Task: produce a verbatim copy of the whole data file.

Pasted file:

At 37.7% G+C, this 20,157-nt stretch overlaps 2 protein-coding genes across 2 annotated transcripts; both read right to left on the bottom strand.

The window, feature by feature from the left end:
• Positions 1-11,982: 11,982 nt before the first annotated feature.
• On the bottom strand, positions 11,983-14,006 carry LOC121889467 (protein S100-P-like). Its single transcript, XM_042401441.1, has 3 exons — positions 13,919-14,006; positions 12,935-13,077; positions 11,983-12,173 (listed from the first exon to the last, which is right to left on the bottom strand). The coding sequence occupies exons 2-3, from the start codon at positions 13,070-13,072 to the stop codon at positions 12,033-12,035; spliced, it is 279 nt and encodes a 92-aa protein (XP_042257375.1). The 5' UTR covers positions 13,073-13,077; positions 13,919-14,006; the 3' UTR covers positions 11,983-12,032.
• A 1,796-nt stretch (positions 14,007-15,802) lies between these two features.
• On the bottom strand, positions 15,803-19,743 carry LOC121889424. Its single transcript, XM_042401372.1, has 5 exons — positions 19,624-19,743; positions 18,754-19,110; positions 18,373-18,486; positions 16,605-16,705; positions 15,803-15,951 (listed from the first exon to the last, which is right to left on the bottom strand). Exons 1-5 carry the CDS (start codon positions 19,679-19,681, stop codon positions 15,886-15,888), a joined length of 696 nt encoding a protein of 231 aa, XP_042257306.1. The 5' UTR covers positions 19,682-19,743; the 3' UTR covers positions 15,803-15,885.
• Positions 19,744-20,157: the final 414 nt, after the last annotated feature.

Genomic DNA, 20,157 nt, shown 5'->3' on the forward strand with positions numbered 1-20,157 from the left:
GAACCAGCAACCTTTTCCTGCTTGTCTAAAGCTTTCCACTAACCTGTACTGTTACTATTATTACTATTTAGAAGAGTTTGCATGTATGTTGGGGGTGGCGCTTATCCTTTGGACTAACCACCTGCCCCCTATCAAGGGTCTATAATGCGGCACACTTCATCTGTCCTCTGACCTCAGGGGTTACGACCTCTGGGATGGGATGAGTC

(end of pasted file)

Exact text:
At 37.7% G+C, this 20,157-nt stretch overlaps 2 protein-coding genes across 2 annotated transcripts; both read right to left on the bottom strand.

The window, feature by feature from the left end:
• Positions 1-11,982: 11,982 nt before the first annotated feature.
• On the bottom strand, positions 11,983-14,006 carry LOC121889467 (protein S100-P-like). Its single transcript, XM_042401441.1, has 3 exons — positions 13,919-14,006; positions 12,935-13,077; positions 11,983-12,173 (listed from the first exon to the last, which is right to left on the bottom strand). The coding sequence occupies exons 2-3, from the start codon at positions 13,070-13,072 to the stop codon at positions 12,033-12,035; spliced, it is 279 nt and encodes a 92-aa protein (XP_042257375.1). The 5' UTR covers positions 13,073-13,077; positions 13,919-14,006; the 3' UTR covers positions 11,983-12,032.
• A 1,796-nt stretch (positions 14,007-15,802) lies between these two features.
• On the bottom strand, positions 15,803-19,743 carry LOC121889424. Its single transcript, XM_042401372.1, has 5 exons — positions 19,624-19,743; positions 18,754-19,110; positions 18,373-18,486; positions 16,605-16,705; positions 15,803-15,951 (listed from the first exon to the last, which is right to left on the bottom strand). Exons 1-5 carry the CDS (start codon positions 19,679-19,681, stop codon positions 15,886-15,888), a joined length of 696 nt encoding a protein of 231 aa, XP_042257306.1. The 5' UTR covers positions 19,682-19,743; the 3' UTR covers positions 15,803-15,885.
• Positions 19,744-20,157: the final 414 nt, after the last annotated feature.

Genomic DNA, 20,157 nt, shown 5'->3' on the forward strand with positions numbered 1-20,157 from the left:
GAACCAGCAACCTTTTCCTGCTTGTCTAAAGCTTTCCACTAACCTGTACTGTTACTATTATTACTATTTAGAAGAGTTTGCATGTATGTTGGGGGTGGCGCTTATCCTTTGGACTAACCACCTGCCCCCTATCAAGGGTCTATAATGCGGCACACTTCATCTGTCCTCTGACCTCAGGGGTTACGACCTCTGGGATGGGATGAGTC